Content aggregation is a sometimes controversial, but increasingly accepted practice among eMedia companies. As aggregation evolves from straight RSS feeds to emphasize context and value-added analysis of third-party information, what's the right approach for your publication? These resources should help jump-start your thought process. As always, we welcome your feedback.
The recent news that the Huffington Post surpassed the Washington Post and LA Times in online visitors affirmed what many media professionals already knew: There’s real business in aggregation. Whether there are real profits as well remains to be seen. While HuffPo says it can be profitable, we found one aggregation-focused publisher that says it already is: Watershed Publishing, which produces B2B trade publications in the marketing/advertising, retail/e-commerce and defense sectors.
Aggregation solutions move beyond the RSS feed
As content demands increase and editorial staffs shrink, digital media companies are continually on the lookout for new sources of content. While aggregating third-party information has helped fill the content coffers, many publishers are looking to move beyond simple RSS feeds. To address that need, a handful of service providers are offering content aggregation solutions that focus on quality over quantity.
The end of content aggregation as we know it
When it comes to the problems plaguing digital publishers, a museum is the last place one would think to look for solutions. However, there is a growing movement asserting that journalists and museum curators have more in common than meets the eye. After all, museum curators, like journalists, are often tasked with condensing complicated subjects into easily digestible and enjoyable exhibits.
Curation vs. aggregation: A VitalCast interview with Mindy McAdams
In the latest installment of our VitalCast podcast interview series, we asked Prof. Mindy McAdams, who teaches online journalism at the University of Florida, about her favorite example of smart curation, what makes curation different from aggregation, and whether curation saves (or makes) any money for publishers.
The year of the video curator?
Journalistic curation – the practice of organizing, vetting and summarizing content to make it more digestible for a target audience – is gaining momentum in the online video space.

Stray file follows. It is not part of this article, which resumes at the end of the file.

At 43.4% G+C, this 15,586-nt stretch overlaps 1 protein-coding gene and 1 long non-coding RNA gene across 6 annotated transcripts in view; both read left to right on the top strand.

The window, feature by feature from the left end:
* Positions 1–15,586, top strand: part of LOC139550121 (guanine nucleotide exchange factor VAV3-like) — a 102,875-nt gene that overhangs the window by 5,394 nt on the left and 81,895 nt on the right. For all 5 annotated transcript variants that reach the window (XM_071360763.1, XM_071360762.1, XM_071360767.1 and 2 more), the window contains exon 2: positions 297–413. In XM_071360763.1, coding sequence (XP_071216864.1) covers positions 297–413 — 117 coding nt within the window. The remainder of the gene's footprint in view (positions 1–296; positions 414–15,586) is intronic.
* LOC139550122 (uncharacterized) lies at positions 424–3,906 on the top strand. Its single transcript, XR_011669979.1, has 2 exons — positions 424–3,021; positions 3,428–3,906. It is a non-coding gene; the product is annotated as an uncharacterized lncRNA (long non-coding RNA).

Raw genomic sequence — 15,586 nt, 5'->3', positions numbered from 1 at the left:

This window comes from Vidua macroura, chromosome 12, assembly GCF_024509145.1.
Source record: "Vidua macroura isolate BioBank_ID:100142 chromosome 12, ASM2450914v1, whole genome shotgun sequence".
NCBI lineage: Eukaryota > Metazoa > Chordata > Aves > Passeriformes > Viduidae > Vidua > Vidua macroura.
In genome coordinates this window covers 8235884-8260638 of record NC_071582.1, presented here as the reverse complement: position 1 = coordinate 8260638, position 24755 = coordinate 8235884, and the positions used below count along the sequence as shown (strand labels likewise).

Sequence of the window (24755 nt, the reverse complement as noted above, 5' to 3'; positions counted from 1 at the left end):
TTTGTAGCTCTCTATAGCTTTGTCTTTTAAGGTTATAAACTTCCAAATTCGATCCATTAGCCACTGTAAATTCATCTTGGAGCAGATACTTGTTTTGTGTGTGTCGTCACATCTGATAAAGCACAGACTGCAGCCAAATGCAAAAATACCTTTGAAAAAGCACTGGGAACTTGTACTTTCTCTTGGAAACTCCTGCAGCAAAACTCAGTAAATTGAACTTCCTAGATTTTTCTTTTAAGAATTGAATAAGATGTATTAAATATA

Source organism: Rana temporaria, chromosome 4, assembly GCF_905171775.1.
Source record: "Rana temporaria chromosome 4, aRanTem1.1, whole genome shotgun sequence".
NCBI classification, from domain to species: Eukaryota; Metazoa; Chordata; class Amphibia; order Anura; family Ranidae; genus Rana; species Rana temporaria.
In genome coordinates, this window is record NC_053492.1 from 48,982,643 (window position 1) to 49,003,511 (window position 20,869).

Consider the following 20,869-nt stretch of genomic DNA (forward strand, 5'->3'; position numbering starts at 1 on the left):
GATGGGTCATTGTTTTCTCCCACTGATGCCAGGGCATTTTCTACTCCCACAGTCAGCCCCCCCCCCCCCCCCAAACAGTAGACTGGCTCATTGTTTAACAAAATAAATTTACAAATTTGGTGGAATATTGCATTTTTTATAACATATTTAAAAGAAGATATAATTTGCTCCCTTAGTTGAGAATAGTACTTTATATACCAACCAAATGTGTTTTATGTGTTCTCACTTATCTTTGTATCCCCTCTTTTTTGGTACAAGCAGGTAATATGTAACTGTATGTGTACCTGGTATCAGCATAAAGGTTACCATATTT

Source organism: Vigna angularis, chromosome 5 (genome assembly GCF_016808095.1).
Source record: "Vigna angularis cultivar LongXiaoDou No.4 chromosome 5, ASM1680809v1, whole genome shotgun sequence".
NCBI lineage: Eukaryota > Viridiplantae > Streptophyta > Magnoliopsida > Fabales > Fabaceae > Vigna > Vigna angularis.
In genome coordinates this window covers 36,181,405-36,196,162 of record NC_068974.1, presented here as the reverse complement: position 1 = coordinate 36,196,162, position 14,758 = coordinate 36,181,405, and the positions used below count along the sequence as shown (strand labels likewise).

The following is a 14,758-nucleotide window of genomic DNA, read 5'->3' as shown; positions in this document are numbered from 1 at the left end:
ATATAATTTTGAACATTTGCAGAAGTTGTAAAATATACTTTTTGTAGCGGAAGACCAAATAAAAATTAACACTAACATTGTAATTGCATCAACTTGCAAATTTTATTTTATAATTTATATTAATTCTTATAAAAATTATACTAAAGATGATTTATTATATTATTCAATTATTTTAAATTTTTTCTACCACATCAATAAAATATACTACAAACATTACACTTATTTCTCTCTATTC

Fair use laws get tested in AP case
What exactly constitutes fair use of another’s content? Turns out there are no hard and fast rules when it comes to Internet copyright, as the legal language leaves lots of room for a court’s interpretation.
Can 'curation' save media?
Mixed in with the current cacophony of consumer content is contextually relevant material that needs to be discovered, sorted, and made "brand safe" for advertisers. Curation is the new role of media professionals.
Twitter: Digital content curator
While Twitter is certainly a great way to connect with people, it’s been a personal online game-changer as a way to access great content. In many ways, Twitter has become a way to build an effective and interesting team of personal content curators, who comb the Web for interesting, insightful, valuable and entertaining content and deliver it in a streamlined package.
Content aggregation for links, traffic and buzz
Human aggregators who can research, collect and put together the best material for your niche can be a huge benefit. Here’s a list of nine content aggregation ideas that foster links, buzz, attention and connections.
Curate the cloud
The good news for journalists is that demand for people able to separate fact from fiction, and sort content into contextual and accessible collections, is on the rise, as the Content Cloud - already vast and hard to navigate - is poised to quickly surpass even the most generous projections of size and scope.
Using the 'Steal-O-Meter' to gauge if stories steal or promote
With so much "borrowing" of content, the time is right to create a taxonomy of sorts for all the excerpting and linking that goes on between logs and news organizations - and between news organizations as well. The result: a "Steal-O-Meter" that graphically denotes where a practice falls between "stealing" and "promoting" of content.
NewsNow aggregator comes out fighting against newspaper threats
In a move slammed by commentators as being akin to a herd of donkeys suing the inventor of the wheel, a number of national UK newspapers have apparently been making legal threats to content aggregator service NewsNow. What these newspapers seem to be doing is shooting a messenger and not addressing the roots of their problems.